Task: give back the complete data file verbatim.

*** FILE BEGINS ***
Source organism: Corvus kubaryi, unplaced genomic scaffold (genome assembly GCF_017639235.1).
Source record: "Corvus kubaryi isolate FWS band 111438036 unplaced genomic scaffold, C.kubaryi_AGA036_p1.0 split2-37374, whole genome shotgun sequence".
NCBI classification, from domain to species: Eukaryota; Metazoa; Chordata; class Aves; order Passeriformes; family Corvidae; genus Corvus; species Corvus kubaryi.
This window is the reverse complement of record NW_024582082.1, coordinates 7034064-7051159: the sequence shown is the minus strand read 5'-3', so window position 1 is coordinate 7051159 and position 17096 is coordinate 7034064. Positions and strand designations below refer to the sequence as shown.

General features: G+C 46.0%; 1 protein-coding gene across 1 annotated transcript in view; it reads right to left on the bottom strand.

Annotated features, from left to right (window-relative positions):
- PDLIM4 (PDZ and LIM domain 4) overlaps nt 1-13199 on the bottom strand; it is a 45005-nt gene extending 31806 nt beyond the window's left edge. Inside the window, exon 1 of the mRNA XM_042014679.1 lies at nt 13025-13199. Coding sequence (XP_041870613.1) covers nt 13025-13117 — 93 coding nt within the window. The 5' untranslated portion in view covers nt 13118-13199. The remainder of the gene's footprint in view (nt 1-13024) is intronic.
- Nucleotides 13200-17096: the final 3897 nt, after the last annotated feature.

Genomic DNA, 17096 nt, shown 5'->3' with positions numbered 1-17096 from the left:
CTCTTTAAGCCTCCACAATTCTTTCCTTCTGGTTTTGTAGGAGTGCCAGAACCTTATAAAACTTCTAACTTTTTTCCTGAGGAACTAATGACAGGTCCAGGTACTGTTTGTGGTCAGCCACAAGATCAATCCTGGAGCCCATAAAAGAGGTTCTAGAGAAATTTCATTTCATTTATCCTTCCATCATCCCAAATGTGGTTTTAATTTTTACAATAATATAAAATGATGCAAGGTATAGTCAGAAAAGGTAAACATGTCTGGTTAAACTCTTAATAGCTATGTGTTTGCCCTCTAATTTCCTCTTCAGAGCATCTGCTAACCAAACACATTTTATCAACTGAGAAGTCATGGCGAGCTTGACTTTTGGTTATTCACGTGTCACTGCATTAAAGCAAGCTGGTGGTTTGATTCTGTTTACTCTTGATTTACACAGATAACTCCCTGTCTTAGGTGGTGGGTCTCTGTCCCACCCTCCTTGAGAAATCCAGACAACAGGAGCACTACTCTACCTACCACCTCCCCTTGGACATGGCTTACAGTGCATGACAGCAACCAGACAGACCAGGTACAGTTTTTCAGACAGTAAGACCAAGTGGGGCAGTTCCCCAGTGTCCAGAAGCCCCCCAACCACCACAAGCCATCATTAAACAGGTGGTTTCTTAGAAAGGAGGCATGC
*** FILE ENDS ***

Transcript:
Source organism: Corvus kubaryi, unplaced genomic scaffold (genome assembly GCF_017639235.1).
Source record: "Corvus kubaryi isolate FWS band 111438036 unplaced genomic scaffold, C.kubaryi_AGA036_p1.0 split2-37374, whole genome shotgun sequence".
NCBI classification, from domain to species: Eukaryota; Metazoa; Chordata; class Aves; order Passeriformes; family Corvidae; genus Corvus; species Corvus kubaryi.
This window is the reverse complement of record NW_024582082.1, coordinates 7034064-7051159: the sequence shown is the minus strand read 5'-3', so window position 1 is coordinate 7051159 and position 17096 is coordinate 7034064. Positions and strand designations below refer to the sequence as shown.

General features: G+C 46.0%; 1 protein-coding gene across 1 annotated transcript in view; it reads right to left on the bottom strand.

Annotated features, from left to right (window-relative positions):
- PDLIM4 (PDZ and LIM domain 4) overlaps nt 1-13199 on the bottom strand; it is a 45005-nt gene extending 31806 nt beyond the window's left edge. Inside the window, exon 1 of the mRNA XM_042014679.1 lies at nt 13025-13199. Coding sequence (XP_041870613.1) covers nt 13025-13117 — 93 coding nt within the window. The 5' untranslated portion in view covers nt 13118-13199. The remainder of the gene's footprint in view (nt 1-13024) is intronic.
- Nucleotides 13200-17096: the final 3897 nt, after the last annotated feature.

Genomic DNA, 17096 nt, shown 5'->3' with positions numbered 1-17096 from the left:
CTCTTTAAGCCTCCACAATTCTTTCCTTCTGGTTTTGTAGGAGTGCCAGAACCTTATAAAACTTCTAACTTTTTTCCTGAGGAACTAATGACAGGTCCAGGTACTGTTTGTGGTCAGCCACAAGATCAATCCTGGAGCCCATAAAAGAGGTTCTAGAGAAATTTCATTTCATTTATCCTTCCATCATCCCAAATGTGGTTTTAATTTTTACAATAATATAAAATGATGCAAGGTATAGTCAGAAAAGGTAAACATGTCTGGTTAAACTCTTAATAGCTATGTGTTTGCCCTCTAATTTCCTCTTCAGAGCATCTGCTAACCAAACACATTTTATCAACTGAGAAGTCATGGCGAGCTTGACTTTTGGTTATTCACGTGTCACTGCATTAAAGCAAGCTGGTGGTTTGATTCTGTTTACTCTTGATTTACACAGATAACTCCCTGTCTTAGGTGGTGGGTCTCTGTCCCACCCTCCTTGAGAAATCCAGACAACAGGAGCACTACTCTACCTACCACCTCCCCTTGGACATGGCTTACAGTGCATGACAGCAACCAGACAGACCAGGTACAGTTTTTCAGACAGTAAGACCAAGTGGGGCAGTTCCCCAGTGTCCAGAAGCCCCCCAACCACCACAAGCCATCATTAAACAGGTGGTTTCTTAGAAAGGAGGCATGC